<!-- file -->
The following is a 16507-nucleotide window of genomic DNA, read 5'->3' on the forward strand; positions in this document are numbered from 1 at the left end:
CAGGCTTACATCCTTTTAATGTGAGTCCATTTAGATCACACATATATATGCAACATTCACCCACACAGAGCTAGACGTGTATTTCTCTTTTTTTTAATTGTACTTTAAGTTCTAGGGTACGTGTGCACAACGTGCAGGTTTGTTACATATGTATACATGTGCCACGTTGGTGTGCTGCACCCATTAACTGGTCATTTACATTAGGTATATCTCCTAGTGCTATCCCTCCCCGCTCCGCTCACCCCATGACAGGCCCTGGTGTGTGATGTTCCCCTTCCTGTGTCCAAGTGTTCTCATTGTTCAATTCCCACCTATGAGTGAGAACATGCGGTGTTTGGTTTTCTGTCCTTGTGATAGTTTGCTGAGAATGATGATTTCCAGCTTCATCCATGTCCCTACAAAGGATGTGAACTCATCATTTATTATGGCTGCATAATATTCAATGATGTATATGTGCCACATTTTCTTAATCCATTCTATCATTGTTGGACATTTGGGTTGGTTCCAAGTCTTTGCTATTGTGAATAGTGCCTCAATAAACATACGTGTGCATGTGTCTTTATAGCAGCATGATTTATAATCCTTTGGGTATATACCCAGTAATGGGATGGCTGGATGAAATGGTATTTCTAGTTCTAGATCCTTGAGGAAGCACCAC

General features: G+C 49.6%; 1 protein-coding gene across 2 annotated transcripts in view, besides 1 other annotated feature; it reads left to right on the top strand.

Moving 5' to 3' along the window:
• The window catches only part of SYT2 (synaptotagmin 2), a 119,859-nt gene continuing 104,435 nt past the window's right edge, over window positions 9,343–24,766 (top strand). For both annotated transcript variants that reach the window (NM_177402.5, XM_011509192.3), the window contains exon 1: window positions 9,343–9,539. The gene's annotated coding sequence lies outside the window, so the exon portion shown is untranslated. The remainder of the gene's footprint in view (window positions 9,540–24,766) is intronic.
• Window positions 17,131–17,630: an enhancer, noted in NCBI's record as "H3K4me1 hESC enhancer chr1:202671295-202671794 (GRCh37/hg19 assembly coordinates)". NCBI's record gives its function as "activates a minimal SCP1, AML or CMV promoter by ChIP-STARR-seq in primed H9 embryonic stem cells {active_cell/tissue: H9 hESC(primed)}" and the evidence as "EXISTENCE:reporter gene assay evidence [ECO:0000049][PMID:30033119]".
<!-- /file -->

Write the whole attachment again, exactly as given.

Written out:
The following is a 16507-nucleotide window of genomic DNA, read 5'->3' on the forward strand; positions in this document are numbered from 1 at the left end:
CAGGCTTACATCCTTTTAATGTGAGTCCATTTAGATCACACATATATATGCAACATTCACCCACACAGAGCTAGACGTGTATTTCTCTTTTTTTTAATTGTACTTTAAGTTCTAGGGTACGTGTGCACAACGTGCAGGTTTGTTACATATGTATACATGTGCCACGTTGGTGTGCTGCACCCATTAACTGGTCATTTACATTAGGTATATCTCCTAGTGCTATCCCTCCCCGCTCCGCTCACCCCATGACAGGCCCTGGTGTGTGATGTTCCCCTTCCTGTGTCCAAGTGTTCTCATTGTTCAATTCCCACCTATGAGTGAGAACATGCGGTGTTTGGTTTTCTGTCCTTGTGATAGTTTGCTGAGAATGATGATTTCCAGCTTCATCCATGTCCCTACAAAGGATGTGAACTCATCATTTATTATGGCTGCATAATATTCAATGATGTATATGTGCCACATTTTCTTAATCCATTCTATCATTGTTGGACATTTGGGTTGGTTCCAAGTCTTTGCTATTGTGAATAGTGCCTCAATAAACATACGTGTGCATGTGTCTTTATAGCAGCATGATTTATAATCCTTTGGGTATATACCCAGTAATGGGATGGCTGGATGAAATGGTATTTCTAGTTCTAGATCCTTGAGGAAGCACCAC

General features: G+C 49.6%; 1 protein-coding gene across 2 annotated transcripts in view, besides 1 other annotated feature; it reads left to right on the top strand.

Moving 5' to 3' along the window:
• The window catches only part of SYT2 (synaptotagmin 2), a 119,859-nt gene continuing 104,435 nt past the window's right edge, over window positions 9,343–24,766 (top strand). For both annotated transcript variants that reach the window (NM_177402.5, XM_011509192.3), the window contains exon 1: window positions 9,343–9,539. The gene's annotated coding sequence lies outside the window, so the exon portion shown is untranslated. The remainder of the gene's footprint in view (window positions 9,540–24,766) is intronic.
• Window positions 17,131–17,630: an enhancer, noted in NCBI's record as "H3K4me1 hESC enhancer chr1:202671295-202671794 (GRCh37/hg19 assembly coordinates)". NCBI's record gives its function as "activates a minimal SCP1, AML or CMV promoter by ChIP-STARR-seq in primed H9 embryonic stem cells {active_cell/tissue: H9 hESC(primed)}" and the evidence as "EXISTENCE:reporter gene assay evidence [ECO:0000049][PMID:30033119]".